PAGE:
Trisha Gee | Devoxx

Trisha Gee
Trisha Gee Twitter

From JetBrains

Trisha has developed Java applications for a range of industries, including finance, manufacturing and non-profit, for companies of all sizes. She has expertise in Java high performance systems, is passionate about enabling developer productivity, and dabbles with Open Source development. Trisha blogs regularly on subjects that she thinks developers and other humans should care about, she’s a leader of the Sevilla Java User Group, a key member of the London Java Community, a MongoDB Master and a Java Champion. She believes we shouldn't all have to make the same mistakes again and again, so now she works for JetBrains where she can tell developers about all the cool stuff she's learnt so far.


java Java Language

Real World Java 9


The feature we always hear about whenever Java 9 is in the news is Jigsaw, modularity for Java. But modularity just doesn't scratch the same developer itch that Java 8's lambdas and streams did, and as developers we're left with a vague sensation that version 9 might just not be that interesting.

In fact, Java 9 actually has a lot of great additions and changes which will make Java just that bit nicer to work with. These features can't be lumped under a nice umbrella term like Java 8's lambdas and streams, but the Java 9 changes are scattered throughout the APIs and language features that we regularly use.

In this presentation Trisha will show, via live coding:

  • How we can use the new Flow API to utilise Reactive Programming
  • How the improvements to the Streams API make it easier to control real-time streaming data
  • How the Collections convenience methods simplify code

Along the way we'll bump into other Java 9 features that make our lives easier, including some of the additions to interfaces and how deprecation has changed. As the application in built in real time, we’ll see that once you start using Java 9, you can't go back to Before.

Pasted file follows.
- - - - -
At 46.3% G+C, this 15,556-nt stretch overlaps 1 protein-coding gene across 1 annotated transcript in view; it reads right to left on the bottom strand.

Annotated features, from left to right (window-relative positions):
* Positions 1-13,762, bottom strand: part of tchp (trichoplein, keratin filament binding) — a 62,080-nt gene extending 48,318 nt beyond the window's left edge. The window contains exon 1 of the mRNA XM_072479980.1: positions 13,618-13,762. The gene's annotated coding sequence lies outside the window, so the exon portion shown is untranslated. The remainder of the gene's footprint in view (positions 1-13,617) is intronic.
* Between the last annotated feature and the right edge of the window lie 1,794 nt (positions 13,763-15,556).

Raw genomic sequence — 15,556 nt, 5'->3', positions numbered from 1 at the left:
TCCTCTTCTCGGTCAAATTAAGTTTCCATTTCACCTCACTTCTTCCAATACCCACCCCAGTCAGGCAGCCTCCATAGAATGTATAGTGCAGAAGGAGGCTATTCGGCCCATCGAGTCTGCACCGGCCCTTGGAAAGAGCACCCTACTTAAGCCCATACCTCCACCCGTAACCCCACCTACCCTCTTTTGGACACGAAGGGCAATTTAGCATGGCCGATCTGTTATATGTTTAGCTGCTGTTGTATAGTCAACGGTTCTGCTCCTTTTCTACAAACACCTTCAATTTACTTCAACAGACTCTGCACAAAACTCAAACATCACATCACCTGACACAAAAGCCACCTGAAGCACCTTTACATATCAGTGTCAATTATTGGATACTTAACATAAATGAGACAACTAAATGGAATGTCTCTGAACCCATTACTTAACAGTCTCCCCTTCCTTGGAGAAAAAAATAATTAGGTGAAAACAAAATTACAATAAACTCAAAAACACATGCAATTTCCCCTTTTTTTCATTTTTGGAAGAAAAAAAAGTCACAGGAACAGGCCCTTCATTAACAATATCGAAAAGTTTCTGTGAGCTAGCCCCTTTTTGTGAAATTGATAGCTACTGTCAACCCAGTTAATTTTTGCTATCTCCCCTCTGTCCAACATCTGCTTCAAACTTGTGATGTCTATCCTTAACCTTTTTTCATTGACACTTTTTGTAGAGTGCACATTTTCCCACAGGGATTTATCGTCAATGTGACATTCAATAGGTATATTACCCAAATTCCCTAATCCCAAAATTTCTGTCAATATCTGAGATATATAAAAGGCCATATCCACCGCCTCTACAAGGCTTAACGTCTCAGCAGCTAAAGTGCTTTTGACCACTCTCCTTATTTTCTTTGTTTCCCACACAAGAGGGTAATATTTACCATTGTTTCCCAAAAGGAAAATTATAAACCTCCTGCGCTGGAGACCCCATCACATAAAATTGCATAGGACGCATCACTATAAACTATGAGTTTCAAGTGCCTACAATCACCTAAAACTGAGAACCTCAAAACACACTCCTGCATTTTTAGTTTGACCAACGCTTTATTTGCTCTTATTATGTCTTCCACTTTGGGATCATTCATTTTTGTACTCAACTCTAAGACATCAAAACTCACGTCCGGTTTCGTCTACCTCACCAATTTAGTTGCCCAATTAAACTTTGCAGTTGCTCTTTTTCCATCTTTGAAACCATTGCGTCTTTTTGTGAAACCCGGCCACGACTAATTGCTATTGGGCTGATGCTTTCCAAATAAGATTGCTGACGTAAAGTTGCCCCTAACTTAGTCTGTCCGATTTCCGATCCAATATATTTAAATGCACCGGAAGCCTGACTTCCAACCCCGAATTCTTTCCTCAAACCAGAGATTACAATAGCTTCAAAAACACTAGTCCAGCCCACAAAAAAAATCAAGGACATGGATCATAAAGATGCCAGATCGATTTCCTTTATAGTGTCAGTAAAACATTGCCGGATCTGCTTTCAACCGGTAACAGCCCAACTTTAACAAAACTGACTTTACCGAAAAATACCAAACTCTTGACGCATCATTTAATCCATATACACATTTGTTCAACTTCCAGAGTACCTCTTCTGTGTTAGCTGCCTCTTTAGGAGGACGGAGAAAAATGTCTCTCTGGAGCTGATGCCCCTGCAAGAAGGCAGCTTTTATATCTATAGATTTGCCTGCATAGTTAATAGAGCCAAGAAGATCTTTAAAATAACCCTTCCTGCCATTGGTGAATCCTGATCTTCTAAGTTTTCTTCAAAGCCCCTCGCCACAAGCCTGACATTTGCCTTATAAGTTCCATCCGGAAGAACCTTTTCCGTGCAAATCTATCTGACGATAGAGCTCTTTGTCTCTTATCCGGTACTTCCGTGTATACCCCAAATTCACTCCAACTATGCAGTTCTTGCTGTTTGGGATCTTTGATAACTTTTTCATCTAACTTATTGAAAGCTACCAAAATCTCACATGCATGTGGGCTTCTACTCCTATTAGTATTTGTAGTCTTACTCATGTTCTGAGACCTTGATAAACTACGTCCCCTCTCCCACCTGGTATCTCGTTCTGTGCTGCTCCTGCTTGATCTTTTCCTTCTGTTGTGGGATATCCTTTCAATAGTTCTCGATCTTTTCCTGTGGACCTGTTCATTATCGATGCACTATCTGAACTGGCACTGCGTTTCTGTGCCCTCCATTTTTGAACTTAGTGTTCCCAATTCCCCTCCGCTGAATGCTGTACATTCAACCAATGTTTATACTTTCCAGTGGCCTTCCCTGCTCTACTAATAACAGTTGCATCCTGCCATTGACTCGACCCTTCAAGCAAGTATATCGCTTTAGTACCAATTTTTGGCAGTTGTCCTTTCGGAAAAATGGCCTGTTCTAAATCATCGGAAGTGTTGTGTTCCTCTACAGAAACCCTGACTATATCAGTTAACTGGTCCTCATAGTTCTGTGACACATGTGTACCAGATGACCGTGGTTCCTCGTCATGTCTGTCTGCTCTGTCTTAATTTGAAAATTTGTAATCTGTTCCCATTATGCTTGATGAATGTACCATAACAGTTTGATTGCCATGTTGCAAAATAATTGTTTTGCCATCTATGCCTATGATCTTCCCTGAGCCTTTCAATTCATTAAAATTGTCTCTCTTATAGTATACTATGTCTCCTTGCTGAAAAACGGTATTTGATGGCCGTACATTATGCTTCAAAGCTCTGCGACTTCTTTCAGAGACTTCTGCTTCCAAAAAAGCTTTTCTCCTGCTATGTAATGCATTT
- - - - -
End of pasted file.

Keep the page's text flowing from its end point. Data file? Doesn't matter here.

method_archi Methodology & Culture

Don't just Embrace Change, Create Change

BOF (Birds of a Feather)

We know technology can change the world. We've seen it from the Industrial Revolution to the impact of social media on elections. The question is: can we do better? Can we help people enact the sorts of changes they really want to see? Can we bring people together, encourage empathy, help bridge divides to build better societies?

This Birds of a Feather session is an opportunity to come together to decide actions that we, developers, can take to promote the sort of change we want to see in the world.

Speaker Q&A

Who should attend your session?

It's aimed at people who use Java every day in their day jobs. You don't need any previous experience with Java 9, nor do you need to be particularly up-to-date with your Java knowledge.

What are the 'next steps' for an attendee to take after attending your session?

Download the early access release of Java 9 and have a play. Get to know the little features that are there, so you can impress your colleagues!

Who is your favourite fictional British character?

Probably Crowley from Good Omens. I mean, he's not technically British himself, being a demon and everything, but he was created by two Brits and would probably consider himself British, at least for the time being.

What is the most underrated feature of Java 9?

Pretty much everything that isn't Jigsaw or the REPL! Personally I've found private methods on interfaces really useful, because I've been using static methods on interfaces to represent re-usable functions, and if they have re-usable parts I want them tucked away in a private method.

Why is Java 9 important?

Like Java 7, it brings lots of small but nice improvements to the developer experience. Of course, Jigsaw (the big Java 9 feature) has caused some... divided opinions in the community. But you don't need to modularise your codebase to take advantage of some of the nice helpful features of Java 9. Java 9 has features that make your job as a developer a bit easier, including the Collections factory methods and the new methods on the Streams API.